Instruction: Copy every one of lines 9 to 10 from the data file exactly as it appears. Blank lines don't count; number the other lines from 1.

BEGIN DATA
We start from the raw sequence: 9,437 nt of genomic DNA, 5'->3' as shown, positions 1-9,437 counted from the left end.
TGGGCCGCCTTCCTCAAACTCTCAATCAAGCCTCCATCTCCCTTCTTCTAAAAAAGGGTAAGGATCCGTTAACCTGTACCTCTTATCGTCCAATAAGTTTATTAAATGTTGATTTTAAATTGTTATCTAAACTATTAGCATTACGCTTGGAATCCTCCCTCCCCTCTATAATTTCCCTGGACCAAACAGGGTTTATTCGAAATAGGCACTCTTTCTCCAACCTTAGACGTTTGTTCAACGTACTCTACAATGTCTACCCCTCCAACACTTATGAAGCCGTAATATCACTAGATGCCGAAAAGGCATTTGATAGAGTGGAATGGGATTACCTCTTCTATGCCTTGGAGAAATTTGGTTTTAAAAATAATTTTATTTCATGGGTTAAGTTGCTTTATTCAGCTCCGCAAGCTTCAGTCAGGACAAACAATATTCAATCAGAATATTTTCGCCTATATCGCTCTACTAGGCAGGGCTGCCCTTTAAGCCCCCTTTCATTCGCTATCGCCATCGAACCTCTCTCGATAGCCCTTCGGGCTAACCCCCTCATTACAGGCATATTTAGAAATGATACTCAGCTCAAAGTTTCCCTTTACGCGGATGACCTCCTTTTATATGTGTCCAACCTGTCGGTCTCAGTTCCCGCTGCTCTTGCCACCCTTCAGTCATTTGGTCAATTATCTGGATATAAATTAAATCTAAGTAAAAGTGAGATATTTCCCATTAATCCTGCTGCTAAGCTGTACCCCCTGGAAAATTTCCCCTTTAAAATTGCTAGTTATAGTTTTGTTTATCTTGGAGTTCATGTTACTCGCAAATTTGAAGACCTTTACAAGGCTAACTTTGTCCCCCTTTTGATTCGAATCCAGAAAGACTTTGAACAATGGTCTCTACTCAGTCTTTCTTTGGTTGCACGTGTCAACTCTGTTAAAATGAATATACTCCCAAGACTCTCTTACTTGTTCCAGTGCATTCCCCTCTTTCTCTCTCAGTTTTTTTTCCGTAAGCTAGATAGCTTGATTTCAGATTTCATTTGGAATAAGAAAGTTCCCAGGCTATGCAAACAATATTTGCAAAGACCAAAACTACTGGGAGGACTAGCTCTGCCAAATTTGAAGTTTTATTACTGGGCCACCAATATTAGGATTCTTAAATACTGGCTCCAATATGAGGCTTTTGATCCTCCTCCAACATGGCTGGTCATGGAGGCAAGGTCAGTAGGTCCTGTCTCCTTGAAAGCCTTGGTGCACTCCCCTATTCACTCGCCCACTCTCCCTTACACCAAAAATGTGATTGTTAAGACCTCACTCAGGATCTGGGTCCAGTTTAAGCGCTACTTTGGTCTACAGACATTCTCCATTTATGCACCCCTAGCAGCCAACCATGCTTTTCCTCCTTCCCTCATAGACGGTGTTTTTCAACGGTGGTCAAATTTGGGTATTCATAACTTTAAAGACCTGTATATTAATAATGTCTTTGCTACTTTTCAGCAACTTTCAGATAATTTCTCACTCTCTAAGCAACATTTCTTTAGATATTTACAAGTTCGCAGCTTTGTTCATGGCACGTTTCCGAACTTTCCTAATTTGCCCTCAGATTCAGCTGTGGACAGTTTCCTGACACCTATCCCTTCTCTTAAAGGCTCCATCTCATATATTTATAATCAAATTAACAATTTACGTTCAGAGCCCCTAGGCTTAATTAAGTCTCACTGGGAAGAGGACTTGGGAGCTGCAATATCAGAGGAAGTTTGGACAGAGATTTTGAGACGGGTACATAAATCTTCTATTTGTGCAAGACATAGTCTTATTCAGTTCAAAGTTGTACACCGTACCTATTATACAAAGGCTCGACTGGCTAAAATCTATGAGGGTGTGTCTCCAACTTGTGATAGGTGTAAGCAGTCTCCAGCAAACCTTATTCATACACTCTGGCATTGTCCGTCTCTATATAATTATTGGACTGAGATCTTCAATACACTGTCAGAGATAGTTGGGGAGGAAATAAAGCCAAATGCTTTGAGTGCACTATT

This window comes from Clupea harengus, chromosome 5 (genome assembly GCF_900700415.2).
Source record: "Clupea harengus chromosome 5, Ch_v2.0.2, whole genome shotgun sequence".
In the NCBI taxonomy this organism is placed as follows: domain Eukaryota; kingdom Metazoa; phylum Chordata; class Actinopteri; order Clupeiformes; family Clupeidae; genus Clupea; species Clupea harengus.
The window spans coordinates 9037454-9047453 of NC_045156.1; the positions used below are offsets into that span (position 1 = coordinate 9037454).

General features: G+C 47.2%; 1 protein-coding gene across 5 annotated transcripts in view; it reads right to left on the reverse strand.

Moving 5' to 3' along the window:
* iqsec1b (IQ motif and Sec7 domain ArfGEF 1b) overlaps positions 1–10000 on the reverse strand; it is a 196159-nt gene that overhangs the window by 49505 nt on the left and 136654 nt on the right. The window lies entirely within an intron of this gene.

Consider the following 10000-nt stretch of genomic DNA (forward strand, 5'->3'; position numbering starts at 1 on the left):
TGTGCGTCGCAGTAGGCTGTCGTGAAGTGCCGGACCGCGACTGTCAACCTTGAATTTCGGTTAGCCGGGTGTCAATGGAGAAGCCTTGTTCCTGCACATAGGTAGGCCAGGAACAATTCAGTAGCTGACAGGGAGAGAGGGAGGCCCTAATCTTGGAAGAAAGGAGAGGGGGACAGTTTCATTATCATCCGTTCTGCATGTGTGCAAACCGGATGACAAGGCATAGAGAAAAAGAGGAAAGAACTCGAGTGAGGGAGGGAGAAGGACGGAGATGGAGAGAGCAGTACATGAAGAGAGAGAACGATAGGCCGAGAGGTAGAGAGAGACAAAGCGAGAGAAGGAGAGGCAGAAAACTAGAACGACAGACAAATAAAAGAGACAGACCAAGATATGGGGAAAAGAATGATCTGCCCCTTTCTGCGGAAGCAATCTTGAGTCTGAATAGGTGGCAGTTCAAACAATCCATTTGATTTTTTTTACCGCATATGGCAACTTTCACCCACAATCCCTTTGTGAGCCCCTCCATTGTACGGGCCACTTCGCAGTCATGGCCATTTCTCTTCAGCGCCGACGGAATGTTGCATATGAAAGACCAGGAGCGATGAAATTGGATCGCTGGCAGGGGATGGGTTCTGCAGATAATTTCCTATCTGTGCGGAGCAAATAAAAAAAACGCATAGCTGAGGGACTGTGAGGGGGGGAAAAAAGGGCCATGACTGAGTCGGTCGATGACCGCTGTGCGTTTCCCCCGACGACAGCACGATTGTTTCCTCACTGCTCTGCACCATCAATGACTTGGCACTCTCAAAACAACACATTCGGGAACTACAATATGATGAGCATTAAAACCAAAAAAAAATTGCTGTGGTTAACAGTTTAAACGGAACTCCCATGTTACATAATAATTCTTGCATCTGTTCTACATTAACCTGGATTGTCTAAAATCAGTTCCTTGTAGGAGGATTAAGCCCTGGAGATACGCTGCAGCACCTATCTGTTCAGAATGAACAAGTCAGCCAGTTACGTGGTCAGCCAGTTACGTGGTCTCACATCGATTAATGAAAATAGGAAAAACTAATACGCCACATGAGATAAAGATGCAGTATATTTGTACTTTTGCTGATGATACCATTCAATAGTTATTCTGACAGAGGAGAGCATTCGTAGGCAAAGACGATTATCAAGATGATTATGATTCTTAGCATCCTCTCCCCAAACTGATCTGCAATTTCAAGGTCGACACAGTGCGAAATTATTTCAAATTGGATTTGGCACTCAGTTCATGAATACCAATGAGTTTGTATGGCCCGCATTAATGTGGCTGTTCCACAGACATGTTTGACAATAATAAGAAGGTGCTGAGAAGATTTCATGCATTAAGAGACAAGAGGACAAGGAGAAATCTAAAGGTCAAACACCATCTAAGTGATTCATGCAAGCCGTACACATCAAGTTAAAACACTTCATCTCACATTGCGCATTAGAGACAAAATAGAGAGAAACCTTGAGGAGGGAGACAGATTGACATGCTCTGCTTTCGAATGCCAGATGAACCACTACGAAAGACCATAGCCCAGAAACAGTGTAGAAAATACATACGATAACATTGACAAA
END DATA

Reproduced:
* iqsec1b (IQ motif and Sec7 domain ArfGEF 1b) overlaps positions 1–10000 on the reverse strand; it is a 196159-nt gene that overhangs the window by 49505 nt on the left and 136654 nt on the right. The window lies entirely within an intron of this gene.

Consider the following 10000-nt stretch of genomic DNA (forward strand, 5'->3'; position numbering starts at 1 on the left):